The reauthorization of the Livestock Mandatory Price Reporting Act, which would extend and expand the reach of the law, passed the full Senate late last week, according to Meatingplace.com. The House ag committee passed its version of the bill (H.R. 5852) on July 28. The bill still awaits a vote by the full House.
The legislation reauthorizes the law requiring meat packers to report to USDA the prices they pay producers for animals under the Livestock Mandatory Reporting Act. The bill, which is set to expire Sept. 30, would be reauthorized for five years.
The bill gained the approval of the National Pork Producers Council. “NPPC is grateful that the Senate has approved extension of this important law on mandatory price reporting,” said NPPC President Sam Carney, a pork producer from Adair, Iowa. “We implore the House to act swiftly on its bill reauthorizing the price reporting law, which will help producers make business and production decisions.”
“The reauthorized price reporting law will bring even more transparency and certainty to the livestock markets,” said Carney. “This is the way – Congress working with the industries rather than bureaucrats dictating to them through regulations – to bring about competition and fairness.”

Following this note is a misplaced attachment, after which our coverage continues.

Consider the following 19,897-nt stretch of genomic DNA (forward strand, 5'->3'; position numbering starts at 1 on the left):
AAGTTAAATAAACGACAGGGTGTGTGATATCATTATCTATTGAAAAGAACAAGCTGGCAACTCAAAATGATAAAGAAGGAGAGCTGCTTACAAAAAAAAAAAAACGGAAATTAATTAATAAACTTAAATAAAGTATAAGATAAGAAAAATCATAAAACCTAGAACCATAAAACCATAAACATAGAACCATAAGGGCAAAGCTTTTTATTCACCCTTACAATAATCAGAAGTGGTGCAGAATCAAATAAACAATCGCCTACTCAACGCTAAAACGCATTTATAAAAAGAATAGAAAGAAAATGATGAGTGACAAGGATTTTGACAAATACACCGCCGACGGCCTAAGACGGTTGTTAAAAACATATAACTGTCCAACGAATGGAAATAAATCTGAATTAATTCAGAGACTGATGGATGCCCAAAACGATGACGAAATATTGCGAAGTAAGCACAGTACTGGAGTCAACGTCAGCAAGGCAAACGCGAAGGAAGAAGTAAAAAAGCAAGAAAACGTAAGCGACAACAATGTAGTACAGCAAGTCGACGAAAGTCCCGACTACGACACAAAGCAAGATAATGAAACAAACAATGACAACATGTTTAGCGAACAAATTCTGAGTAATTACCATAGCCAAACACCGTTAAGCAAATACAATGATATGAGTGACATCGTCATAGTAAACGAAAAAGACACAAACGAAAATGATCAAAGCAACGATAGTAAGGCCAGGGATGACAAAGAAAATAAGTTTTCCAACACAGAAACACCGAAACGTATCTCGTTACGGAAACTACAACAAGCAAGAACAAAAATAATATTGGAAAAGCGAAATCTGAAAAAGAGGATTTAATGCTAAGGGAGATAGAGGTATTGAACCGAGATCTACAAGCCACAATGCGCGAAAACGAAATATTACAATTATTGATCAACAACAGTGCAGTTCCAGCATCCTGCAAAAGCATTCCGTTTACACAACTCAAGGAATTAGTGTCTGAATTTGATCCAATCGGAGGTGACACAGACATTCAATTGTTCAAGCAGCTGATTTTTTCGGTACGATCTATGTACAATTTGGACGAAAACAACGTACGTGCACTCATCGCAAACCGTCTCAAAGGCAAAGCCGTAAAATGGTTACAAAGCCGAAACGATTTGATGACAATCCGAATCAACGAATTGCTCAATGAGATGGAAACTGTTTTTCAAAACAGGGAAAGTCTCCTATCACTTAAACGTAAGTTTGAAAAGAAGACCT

Also last week, NPPC chief executive officer Neil Dierks testified on the efficacy of the livestock mandatory price reporting law before the U.S. Commodity Futures Trading Commission’s Agricultural Advisory Council Thursday in Washington, D.C.
Dierks told the council that NPPC supports accurate, timely and robust price reporting and additional opportunities that will allow choices if options are needed by producers and others in the market to accurately determine value.
Others testifying focused on cotton and on wheat convergence. View a transcript of the testimonies.
The Livestock Mandatory Price Reporting has been in effect for the processors, packers and importers of many meat products for 10 years, requiring them to report certain sales and contract data, including prices, in order to make the market more transparent. The current bill expands the law to include pork cuts and dairy products.
Source: Meatingplace, NPPC